Yehudis Chava

Based off this week's prompt in The Mending Heart Project: Say Their Name.

For my mother.

Brilliant light, and warmth.
I smell sugar and sweet,
Freshly baked challah
Soft chocolate and cinnamon babka.
She loved baking.
An open home to all. There was never an invite that got a no. Except when she was very sick.
She had this brown leather armchair. Worn out from the time spent on it. I would have loved to take it, if I had the room.
Every Friday night she would sit on this couch with a magazine and fall asleep mere minutes later, her mouth open and the blanket tucked to her chin. My father loved to poke fun at her for that.
“Look, mommy’s mouth is open,” he would chuckle. It was the most amusing thing to him. And endearing. His love for her.
She made the best chicken soup that, no matter how hard I try, I can’t replicate. Although I have skipped many root vegetables out of laziness. She, was never lazy.
She was a beloved school teacher. She treated her students like her own children. They loved her just the same. My sister tells me of the last few days before she died. When she realized, holding the bag of get well letters to her chest, that they didn’t know she wasn’t coming back.
Her pain was palpable. As innocent as her desire to live.
She had really cozy pajamas. She bought me matching sets. 
She routinely caught up on all her TV shows. Some of them, I can’t help but hate, for I know she’ll never know the ending.
She had the softest skin, and the warmest, strongest hugs.
She used to pat my hair and scratch my back.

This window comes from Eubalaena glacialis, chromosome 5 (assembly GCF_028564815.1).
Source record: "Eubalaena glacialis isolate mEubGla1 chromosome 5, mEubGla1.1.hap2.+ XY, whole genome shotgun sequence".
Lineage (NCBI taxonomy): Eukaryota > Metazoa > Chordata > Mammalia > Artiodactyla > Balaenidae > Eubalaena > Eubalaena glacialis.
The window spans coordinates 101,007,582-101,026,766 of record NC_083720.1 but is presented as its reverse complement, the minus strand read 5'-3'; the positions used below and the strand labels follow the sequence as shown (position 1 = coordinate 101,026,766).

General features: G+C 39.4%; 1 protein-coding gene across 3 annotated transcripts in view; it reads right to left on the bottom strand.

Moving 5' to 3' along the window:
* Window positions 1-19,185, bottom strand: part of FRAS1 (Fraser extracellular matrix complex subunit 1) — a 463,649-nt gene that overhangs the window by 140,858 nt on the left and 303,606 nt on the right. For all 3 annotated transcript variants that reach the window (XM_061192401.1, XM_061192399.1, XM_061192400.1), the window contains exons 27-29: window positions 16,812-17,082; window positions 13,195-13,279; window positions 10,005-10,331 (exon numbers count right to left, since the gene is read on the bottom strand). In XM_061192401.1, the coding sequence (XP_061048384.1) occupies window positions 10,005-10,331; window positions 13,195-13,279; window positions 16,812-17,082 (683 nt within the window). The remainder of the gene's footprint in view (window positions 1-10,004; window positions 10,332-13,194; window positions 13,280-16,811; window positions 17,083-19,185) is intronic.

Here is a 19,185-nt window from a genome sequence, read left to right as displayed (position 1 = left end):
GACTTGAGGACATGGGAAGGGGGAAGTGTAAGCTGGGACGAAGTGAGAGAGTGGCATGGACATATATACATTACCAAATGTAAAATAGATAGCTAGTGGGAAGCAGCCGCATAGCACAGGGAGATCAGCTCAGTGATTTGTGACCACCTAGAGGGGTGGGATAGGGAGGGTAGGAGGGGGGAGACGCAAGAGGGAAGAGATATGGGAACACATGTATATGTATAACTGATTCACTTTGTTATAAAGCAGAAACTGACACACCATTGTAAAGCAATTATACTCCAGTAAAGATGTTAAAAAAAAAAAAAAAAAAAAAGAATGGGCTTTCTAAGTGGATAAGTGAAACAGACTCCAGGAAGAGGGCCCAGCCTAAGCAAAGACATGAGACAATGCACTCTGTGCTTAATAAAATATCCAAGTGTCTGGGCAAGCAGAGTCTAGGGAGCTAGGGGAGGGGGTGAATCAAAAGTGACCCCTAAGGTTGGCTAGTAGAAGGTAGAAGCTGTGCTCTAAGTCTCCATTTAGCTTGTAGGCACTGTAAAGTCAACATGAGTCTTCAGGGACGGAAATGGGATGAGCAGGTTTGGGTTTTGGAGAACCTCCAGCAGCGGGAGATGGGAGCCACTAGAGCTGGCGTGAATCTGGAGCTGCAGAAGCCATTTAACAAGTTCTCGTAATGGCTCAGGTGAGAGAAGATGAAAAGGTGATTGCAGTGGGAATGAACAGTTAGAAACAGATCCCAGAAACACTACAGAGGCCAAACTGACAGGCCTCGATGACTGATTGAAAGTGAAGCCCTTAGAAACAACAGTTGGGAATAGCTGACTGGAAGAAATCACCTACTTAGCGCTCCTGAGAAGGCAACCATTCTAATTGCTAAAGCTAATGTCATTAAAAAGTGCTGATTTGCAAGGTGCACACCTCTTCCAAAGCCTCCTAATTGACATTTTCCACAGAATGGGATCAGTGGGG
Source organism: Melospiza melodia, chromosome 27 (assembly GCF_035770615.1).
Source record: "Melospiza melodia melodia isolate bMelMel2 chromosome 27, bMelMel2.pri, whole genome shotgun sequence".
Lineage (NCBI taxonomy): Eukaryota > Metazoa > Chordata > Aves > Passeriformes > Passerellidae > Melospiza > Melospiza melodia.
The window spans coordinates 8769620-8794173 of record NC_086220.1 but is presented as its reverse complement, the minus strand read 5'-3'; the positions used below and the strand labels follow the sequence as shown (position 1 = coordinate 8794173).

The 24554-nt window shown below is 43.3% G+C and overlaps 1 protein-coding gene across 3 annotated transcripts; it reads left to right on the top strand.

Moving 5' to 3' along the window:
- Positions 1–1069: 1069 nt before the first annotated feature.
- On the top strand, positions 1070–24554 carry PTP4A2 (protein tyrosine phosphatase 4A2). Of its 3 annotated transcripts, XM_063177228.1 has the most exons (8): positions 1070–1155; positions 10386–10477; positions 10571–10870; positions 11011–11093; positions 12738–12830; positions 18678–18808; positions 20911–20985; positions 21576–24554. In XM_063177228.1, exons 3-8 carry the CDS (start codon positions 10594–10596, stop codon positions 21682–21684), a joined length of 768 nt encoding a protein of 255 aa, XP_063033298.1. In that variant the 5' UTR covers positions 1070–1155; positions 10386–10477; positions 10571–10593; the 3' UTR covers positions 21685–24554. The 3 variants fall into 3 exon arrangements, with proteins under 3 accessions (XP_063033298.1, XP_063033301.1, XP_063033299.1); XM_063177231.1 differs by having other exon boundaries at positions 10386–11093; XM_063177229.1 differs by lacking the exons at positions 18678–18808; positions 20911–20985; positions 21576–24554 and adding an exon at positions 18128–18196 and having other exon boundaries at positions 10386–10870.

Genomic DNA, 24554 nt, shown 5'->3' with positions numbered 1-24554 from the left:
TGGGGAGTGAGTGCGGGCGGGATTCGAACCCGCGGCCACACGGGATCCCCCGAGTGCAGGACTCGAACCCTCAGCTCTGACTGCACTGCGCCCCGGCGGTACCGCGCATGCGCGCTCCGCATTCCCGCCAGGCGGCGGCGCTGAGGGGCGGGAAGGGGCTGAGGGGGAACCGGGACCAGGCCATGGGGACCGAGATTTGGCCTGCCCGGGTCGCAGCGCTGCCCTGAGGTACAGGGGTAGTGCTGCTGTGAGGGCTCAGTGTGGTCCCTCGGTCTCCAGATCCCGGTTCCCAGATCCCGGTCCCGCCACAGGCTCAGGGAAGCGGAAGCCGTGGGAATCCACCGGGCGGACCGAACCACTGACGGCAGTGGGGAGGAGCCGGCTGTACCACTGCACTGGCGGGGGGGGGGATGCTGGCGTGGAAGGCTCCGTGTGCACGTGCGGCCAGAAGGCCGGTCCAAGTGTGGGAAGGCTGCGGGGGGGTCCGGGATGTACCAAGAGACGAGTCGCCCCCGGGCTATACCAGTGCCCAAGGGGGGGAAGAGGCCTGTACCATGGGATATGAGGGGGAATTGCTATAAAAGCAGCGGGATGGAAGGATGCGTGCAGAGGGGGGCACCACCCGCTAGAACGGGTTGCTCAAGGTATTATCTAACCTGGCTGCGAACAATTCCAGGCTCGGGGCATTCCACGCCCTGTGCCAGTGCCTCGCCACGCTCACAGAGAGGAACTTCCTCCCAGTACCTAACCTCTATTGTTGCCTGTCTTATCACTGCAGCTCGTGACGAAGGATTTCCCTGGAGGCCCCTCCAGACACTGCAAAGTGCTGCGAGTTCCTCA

We would lie in bed on Friday nights together for hours, snuggling. All was right in the world.
In my world. I’ll never stop crying for those.
She was fierce and brave. Protective of her kids, and her husband. 
She was happy with her lot and always praised God for her blessings.
She fought breast cancer, and won, until years later, it crawled back, inching its way into her bones, until it spread like fire. But she never stopped believing. She didn’t close her eyes for two days so she could keep on living.
She loved to play piano, and was very talented at it.
She toured Europe with a guitar on her back. She had many friends and close relationships.
Her children all felt their own relationship with hers was the strongest. I don’t know how she achieved that. Maybe, a combination of endless love and patience.
She liked to read James Paterson books, thrillers.
And Jodi Picoult.
The People and US magazines. Both of which, my father, though always complaining, never missed a weekend to buy them for her.
“Aron, did you get my papers?”
He hid them in her drawers. Top one, to the left.
Or on top of the fridge. It was a race to see who would get them first. But the latter had to give the second magazine to my mom first. Of course, she decided before any of us.
She hated change. Her weekly dinners were delicious, yet consistent. She’d laugh when I tried new things. But then again, she died in her own bed of 46 years, in the home she first moved into with her husband, in her soft pajamas, with her nails painted red, wrapped in her very own linen, she was lowered to the floor, and soon, carried out of her home. 
Her time was cut short at 65.
Or did she complete her life’s mission
With her final breaths,
Her final requests,
Her faith, never wavering
Her love, never lessening
She let out a final gasp
And then, she left.
Yehudis Chava. Purim. March 9, 2020. 

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